>Designing Plugins for Reuse

>How reusable are your plugins? Can an adopter take just the pieces they need from your Feature set and only use select pieces in their own Feature set? Does the plugin inherit a lot of additional and possibly unneeded (by the adopter) functionality?

I’ve been running into several of these issues during the work on XSL Tools in one shape or form. It’s come from many different plugins projects from the eclipse platform, jdt, emf, dltk, and wtp. How we create the plugins and how we design their inter dependencies directly affects how consumable our plugins are by the community and adopters building projects and applications. In many ways the Principles of Object Oriented Design also apply it to plugins. In fact, you could replace the word “Object” with the word “Plugin” in many cases. There are several that I think need some more attention when committers and contributors are designing their plugin architecture. All of the articles below are PDFs.

While the above are directly talking about Object Oriented Design, they also equally apply to plugin design. One of the items I’ve been running into from JDT is that there is a need to have the Java Runtime configuration, launching support, some debugging support, but not necessarily the Java Editor, Package Explorer, and other items included. However, it is near impossible with the tight coupling of the packages to currently pull just the plugin features you want into your system. If you just wanted to build an IDE or and RCP application that just leveraged the Launching support for Java related JVM applications written in JRuby or Jython, you would also currently need to bring in everything in org.eclipse.jdt.ui as well. Oh and you would still get (but may not want) the ability to launch java applets, and java programs. The dependency on jdt.ui also means you inherit everything that focuses on the java editor and its dependencies as well. Do not get me started on the ANT editor and launching support, this also requires org.eclipse.jdt.ui.

The same thing happens in many eclipse plugins. How many have seperated their Perspective code out of their main UI plugin? Not many. With out the seperatation an adopter is forced to bring in that UI when they may not necessarily need or want it. Plugin design evolves just as an application design evolves. We need to make sure that when we design or plugins that we aren’t having them do to much. What are the reasons for the classes and packages with in the plugins to change? How easily would it be for an adopter to just take a piece of functionality? How easy is it for them to extend and add their own items (like content assistance) to existing plugins?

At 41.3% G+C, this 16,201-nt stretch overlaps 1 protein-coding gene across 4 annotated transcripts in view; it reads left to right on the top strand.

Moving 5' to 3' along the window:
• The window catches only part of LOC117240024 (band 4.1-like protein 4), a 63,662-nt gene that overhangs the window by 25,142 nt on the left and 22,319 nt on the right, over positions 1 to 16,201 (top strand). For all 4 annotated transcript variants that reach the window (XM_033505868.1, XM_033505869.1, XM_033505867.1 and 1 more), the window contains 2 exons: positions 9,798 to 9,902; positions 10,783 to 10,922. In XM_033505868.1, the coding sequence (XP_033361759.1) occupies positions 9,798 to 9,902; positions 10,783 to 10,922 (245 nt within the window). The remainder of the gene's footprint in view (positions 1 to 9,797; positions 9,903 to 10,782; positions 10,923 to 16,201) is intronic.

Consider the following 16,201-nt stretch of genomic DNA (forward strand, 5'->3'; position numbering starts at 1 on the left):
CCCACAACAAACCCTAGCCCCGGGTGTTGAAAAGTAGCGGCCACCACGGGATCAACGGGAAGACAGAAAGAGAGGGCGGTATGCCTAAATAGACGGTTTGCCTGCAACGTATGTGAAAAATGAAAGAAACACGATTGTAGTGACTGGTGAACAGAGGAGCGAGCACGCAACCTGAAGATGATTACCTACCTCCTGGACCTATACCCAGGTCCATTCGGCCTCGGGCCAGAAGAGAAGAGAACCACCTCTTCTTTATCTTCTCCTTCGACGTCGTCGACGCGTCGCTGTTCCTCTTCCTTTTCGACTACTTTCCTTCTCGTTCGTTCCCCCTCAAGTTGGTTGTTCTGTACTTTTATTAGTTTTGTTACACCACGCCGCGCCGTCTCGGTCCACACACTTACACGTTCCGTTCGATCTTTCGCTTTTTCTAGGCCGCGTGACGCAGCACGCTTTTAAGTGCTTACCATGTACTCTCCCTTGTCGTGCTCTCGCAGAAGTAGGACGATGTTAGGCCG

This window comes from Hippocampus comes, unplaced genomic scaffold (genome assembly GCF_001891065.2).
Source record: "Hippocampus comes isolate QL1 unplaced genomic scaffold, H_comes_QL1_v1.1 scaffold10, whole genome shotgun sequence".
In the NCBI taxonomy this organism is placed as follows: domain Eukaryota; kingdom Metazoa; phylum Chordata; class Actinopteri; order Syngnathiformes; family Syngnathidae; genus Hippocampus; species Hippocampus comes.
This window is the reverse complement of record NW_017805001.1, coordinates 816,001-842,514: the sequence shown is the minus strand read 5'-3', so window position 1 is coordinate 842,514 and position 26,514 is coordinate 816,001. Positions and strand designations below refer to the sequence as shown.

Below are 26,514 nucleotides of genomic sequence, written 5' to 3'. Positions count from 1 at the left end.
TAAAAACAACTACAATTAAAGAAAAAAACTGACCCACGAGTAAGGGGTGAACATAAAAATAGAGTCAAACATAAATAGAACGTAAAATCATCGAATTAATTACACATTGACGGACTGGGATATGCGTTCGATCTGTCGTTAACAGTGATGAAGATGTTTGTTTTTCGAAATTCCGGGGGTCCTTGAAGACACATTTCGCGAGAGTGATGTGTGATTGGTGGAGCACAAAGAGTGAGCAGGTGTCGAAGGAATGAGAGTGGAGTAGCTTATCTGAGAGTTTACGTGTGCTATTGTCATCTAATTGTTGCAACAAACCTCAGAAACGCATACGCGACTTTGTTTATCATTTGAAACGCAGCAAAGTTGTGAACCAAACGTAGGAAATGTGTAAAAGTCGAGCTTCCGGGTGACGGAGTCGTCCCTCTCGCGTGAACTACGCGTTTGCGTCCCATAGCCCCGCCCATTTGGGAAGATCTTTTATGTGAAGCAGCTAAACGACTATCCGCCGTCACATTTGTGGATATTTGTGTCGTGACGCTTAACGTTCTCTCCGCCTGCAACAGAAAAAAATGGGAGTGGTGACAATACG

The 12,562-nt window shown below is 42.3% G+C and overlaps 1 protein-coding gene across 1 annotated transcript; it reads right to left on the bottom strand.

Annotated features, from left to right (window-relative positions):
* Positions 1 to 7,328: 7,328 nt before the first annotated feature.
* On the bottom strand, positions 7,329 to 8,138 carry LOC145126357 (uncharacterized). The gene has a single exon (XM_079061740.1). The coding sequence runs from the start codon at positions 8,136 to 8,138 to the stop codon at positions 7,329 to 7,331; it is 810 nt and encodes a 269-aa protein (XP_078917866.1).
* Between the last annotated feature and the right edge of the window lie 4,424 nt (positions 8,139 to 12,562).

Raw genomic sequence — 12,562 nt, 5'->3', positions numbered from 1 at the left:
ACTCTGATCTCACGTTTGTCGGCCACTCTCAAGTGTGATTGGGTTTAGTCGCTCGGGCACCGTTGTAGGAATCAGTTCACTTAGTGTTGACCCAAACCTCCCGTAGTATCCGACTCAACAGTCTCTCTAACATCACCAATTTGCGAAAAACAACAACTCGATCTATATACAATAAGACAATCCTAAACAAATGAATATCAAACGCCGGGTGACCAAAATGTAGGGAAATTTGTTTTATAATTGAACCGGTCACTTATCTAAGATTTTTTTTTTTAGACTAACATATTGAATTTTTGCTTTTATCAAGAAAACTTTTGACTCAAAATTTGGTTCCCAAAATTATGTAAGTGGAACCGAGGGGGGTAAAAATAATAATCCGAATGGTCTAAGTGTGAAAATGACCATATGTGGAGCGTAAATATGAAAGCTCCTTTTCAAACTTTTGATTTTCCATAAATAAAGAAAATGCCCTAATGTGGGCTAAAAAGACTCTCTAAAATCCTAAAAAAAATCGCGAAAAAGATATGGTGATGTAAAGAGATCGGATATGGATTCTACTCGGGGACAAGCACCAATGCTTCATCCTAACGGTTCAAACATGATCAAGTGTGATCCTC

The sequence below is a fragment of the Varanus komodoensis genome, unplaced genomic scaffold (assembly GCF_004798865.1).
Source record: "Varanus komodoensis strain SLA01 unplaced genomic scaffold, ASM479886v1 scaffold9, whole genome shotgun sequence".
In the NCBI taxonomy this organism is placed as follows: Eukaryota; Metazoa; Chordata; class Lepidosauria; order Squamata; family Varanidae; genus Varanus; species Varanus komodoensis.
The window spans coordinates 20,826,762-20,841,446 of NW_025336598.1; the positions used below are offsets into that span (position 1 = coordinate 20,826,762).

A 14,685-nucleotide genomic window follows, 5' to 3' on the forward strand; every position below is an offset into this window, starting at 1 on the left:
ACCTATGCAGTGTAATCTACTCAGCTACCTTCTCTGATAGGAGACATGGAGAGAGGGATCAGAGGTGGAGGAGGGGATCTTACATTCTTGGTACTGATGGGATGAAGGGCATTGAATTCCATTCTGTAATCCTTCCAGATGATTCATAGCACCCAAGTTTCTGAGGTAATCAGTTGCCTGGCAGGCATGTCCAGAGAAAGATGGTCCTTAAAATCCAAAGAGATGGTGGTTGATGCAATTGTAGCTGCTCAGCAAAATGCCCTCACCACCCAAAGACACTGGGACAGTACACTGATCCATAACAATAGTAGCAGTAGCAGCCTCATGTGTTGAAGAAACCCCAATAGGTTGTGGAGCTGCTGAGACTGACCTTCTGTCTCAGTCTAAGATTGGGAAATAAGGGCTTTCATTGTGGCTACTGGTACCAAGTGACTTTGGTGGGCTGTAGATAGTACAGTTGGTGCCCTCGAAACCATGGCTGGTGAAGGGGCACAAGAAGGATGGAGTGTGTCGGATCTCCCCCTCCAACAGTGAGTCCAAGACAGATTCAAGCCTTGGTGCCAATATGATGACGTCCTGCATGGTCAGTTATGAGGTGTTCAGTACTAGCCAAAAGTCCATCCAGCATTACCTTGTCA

In XSL Tools I’m noticing we are violating these items as well. The XML Perspective is in the org.eclipse.wst.xsl.ui plugin when it should probably be in an org.eclipse.wst.xml.ui.perspective plugin since it relates to general XML use not just XSL. I’ve run into some similar issues with the way the Web Standard Tools is packaged. Why does an HTML editor necessarily need to bring in XML items? What if I just wanted to distribute an HTML editor that didn’t require me to bring in org.eclipse.wst.xml.core as well? The current HTML editor extends parsing functionality provided by the XML editor, but it’s an added dependency that probably should be refactored out. For the most part WTP has done a pretty good job of separating the plugins to make them as reusable as possible, but there is still further refactoring to do.

Another question, why does the XML Content Assistance include JSP specific functionality and parsing? This functionality should be in the JSP content assistance classes not in the XML content assistance classes.

DLTK is another item that I would like to use, but with the way it is currently designed, I can’t just pull in pieces and parts, I have to pull in large core and ui plugins. If I wanted the ability to add Include and Build Path functionality for XSL Tools, I have to pull in the full DLTK UI plugin which I may or may not need. The same with their launching and debugging support.

EMF is actually pretty good. The emfruntime itself can even be used with out eclipse as a standalone jar library! Compare this to the ANT tasks that are provided by PDE and the eclipse platform UI. You have to have a large batch of eclipse plugins to use these, where with a little more thought in the design and reuse department, they could be used outside of eclipse. This was the approach I took with the XInclude Ant Task that is contributed by XSL Tools. It can be used within eclipse or as it’s own standalone jar outside of eclipse with no code changes to the plugin.

So the more thought that we can put into the design and architecture of our plugins, the more consuemable they will be for adopters as well as across eclipse projects.

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One Response to >Designing Plugins for Reuse

  1. >Great post. Thanks for the advice.

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